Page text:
- Share this article on Facebook
- Share this article on Twitter
- Share this article on Flipboard
- Share this article on Email
- Show additional share options
- Share this article on Linkedin
- Share this article on Pinit
- Share this article on Reddit
- Share this article on Tumblr
- Share this article on Whatsapp
- Share this article on Print
- Share this article on Comment
Peter Fonda was a master of keeping a cool head when all around were losing theirs. Despite his Hollywood royalty background, he began and ended his career in modestly budgeted cult movies, the kind of biography that says more about dedication to noble ideals than about thwarted superstar ambitions. Even in his most left-field roles, Fonda remained a soulful, thoughtful, compelling screen presence right to the end.
Of course, Fonda’s iconic breakthrough came in Dennis Hopper’s landmark hippie-biker Western Easy Rider (1969). In a movie seething with volcanic egos and explosive tempers, it fell to Fonda to encapsulate the story’s elegiac message with elegant understatement. “We blew it,” his Captain America character says wistfully. Arriving just as the utopian flower-power dream began to curdle into darkness and violence, this poetic prophecy still resonates down the ages, from Woodstock and Altamont to Once Upon a Time in Hollywood. Fonda was the heart and soul of Easy Rider.
The box office success of Easy Rider gave major career boosts to an entire youthful generation of indie auteur filmmakers, Fonda included. His directing debut The Hired Hand (1971) remains an absorbing and underrated anti-Western, with Fonda quietly magnetic as a high plains drifter who returns to the wife he abandoned years earlier. He also scored a shallow but fun box office hit starring opposite Susan George in John Hough’s gleefully nihilistic car-chase movie Dirty Mary, Crazy Larry (1974).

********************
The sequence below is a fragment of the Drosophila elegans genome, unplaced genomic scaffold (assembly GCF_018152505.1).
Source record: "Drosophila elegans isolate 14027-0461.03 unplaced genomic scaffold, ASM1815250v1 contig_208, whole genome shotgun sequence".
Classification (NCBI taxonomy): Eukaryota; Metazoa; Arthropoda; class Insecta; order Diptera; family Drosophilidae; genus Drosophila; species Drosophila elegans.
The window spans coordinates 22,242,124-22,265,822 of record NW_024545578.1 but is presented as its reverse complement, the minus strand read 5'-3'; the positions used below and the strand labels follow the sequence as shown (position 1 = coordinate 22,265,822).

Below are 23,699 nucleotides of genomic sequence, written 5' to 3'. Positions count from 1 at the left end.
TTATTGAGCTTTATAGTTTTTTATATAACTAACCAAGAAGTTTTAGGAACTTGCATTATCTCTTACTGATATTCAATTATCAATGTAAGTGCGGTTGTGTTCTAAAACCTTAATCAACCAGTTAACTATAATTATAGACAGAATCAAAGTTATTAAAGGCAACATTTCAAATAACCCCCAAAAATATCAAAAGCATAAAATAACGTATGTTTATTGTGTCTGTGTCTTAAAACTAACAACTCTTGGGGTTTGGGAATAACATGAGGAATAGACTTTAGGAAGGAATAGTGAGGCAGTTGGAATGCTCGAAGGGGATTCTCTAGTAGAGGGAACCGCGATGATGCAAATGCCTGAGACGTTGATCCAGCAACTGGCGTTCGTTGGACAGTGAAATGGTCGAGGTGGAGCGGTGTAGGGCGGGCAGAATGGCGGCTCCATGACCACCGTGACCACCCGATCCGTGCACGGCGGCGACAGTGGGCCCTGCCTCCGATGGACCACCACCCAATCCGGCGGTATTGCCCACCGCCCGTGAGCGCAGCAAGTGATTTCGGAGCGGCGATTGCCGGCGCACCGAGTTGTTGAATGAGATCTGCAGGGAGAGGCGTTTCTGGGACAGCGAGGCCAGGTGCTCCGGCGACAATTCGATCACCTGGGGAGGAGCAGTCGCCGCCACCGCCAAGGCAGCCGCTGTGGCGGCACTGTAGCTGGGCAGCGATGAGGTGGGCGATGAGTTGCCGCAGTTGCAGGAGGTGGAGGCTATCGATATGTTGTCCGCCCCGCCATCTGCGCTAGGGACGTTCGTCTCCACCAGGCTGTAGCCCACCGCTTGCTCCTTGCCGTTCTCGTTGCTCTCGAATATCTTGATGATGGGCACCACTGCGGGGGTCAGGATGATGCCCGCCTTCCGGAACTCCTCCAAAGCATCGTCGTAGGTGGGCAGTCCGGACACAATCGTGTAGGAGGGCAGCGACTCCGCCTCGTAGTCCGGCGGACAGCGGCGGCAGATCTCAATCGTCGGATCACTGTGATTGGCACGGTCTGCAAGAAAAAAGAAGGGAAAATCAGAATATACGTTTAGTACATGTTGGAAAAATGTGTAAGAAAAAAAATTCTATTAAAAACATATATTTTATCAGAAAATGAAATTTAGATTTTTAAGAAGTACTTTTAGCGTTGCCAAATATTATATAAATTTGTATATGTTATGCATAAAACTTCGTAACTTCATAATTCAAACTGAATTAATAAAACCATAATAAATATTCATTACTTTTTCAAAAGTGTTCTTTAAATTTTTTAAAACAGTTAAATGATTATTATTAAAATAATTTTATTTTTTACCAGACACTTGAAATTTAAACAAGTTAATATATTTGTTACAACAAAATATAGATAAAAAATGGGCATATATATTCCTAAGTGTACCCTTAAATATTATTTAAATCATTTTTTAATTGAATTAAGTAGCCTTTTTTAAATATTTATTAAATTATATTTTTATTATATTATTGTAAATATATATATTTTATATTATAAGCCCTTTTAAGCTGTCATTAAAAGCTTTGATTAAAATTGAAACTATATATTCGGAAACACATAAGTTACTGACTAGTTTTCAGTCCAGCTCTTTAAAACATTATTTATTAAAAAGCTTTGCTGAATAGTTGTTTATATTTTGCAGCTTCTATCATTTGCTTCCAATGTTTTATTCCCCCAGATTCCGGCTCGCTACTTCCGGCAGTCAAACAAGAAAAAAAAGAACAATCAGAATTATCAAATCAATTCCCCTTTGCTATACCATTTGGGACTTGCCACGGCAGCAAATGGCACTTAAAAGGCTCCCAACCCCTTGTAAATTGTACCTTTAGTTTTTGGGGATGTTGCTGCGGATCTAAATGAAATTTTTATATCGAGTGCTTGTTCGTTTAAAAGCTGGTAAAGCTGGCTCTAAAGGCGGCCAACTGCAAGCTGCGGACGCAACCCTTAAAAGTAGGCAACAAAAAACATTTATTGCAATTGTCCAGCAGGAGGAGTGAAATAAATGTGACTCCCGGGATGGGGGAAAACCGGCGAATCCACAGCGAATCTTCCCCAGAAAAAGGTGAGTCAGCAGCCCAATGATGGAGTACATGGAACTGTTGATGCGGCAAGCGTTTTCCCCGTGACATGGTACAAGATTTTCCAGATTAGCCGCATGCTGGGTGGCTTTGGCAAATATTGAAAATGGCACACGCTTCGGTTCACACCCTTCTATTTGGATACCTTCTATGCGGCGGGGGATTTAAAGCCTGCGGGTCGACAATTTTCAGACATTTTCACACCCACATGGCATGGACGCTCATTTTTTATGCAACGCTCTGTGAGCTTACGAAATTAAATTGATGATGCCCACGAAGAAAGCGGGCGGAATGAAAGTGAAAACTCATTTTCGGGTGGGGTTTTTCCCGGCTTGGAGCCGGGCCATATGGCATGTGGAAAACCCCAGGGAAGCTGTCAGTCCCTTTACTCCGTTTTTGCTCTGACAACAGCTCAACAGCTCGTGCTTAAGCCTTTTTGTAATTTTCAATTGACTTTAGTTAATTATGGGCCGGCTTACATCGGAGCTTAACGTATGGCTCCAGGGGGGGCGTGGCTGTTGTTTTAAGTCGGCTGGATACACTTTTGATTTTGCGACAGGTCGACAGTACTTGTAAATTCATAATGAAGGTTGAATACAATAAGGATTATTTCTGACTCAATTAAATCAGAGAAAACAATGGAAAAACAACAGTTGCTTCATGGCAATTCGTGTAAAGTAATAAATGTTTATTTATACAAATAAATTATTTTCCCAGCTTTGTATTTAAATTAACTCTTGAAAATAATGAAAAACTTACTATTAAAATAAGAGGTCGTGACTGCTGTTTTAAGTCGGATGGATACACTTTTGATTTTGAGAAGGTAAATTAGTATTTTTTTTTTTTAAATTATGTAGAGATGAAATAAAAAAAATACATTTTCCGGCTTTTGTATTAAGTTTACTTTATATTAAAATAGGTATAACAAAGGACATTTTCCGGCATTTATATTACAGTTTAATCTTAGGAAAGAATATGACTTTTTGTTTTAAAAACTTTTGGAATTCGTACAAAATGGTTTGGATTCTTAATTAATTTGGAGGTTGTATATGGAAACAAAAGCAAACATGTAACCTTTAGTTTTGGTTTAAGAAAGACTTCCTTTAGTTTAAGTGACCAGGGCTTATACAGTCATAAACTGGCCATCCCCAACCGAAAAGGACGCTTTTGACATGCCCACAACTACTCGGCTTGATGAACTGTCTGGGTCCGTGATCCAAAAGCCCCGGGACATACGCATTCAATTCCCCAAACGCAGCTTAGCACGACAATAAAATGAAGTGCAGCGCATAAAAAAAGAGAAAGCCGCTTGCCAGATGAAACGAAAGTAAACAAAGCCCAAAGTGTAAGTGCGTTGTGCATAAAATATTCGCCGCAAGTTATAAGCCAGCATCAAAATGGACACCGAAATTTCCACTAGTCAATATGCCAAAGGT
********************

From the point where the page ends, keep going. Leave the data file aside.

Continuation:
Fonda’s cult reputation arguably became more burden than blessing in later years, when he was frequently cast more for his counterculture baggage than for his acting skills. Even so, his finest performances made inspired use of these self-referential echoes, most notably his deliciously sleazy portrayal of veteran L.A. record producer Terry Valentine in Steven Soderbergh’s stylish, time-jumping revenge thriller The Limey (1999).
Crucially, Fonda transcended typecasting restrictions with his mature, Oscar-nominated star turn in Ulee’s Gold (1997), a much-loved Sundance gem from director Victor Nuñez, in which he played a widowed Florida beekeeper fighting to protect his troubled family from violent criminals. Fonda later confessed his poised, dignified performance was partly modeled on his own father Henry. “Ulee is the best character I’ve ever read,” he claimed, “the kind of role you pay money to do.”
Ironically, Fonda was beaten at the Academy Awards by his old Easy Rider comrade Jack Nicholson, who starred in the mainstream comic tear-jerker As Good as It Gets. Fonda may have mostly missed out on the big-league perks of major prizes and mega paychecks, but he was perhaps the last of that entire Easy Riders, Raging Bulls generation to keep the faith in low-key, left-field, nuanced indie cinema. A steadfast and subtle screen presence right to the final curtain, he never blew it.
Sign up for THR news straight to your inbox every day
More from The Hollywood Reporter
‘The Boogeyman’ Director Rob Savage on Stephen King’s Blessing and the Very Good Reason Why Disney Had Him Remove a Toy Lightsaber
Matthew Broderick Reveals Tensions with John Hughes on ‘Ferris Bueller’: “He Was Not Easygoing”
Pamela Anderson Had One Big Rule for ‘Pamela: A Love Story’ Director: “Don’t Show Me Anything”
Johnny Depp’s ‘Jeanne du Barry’ Enjoys Decade-Best Start for a Cannes Opener at French Box Office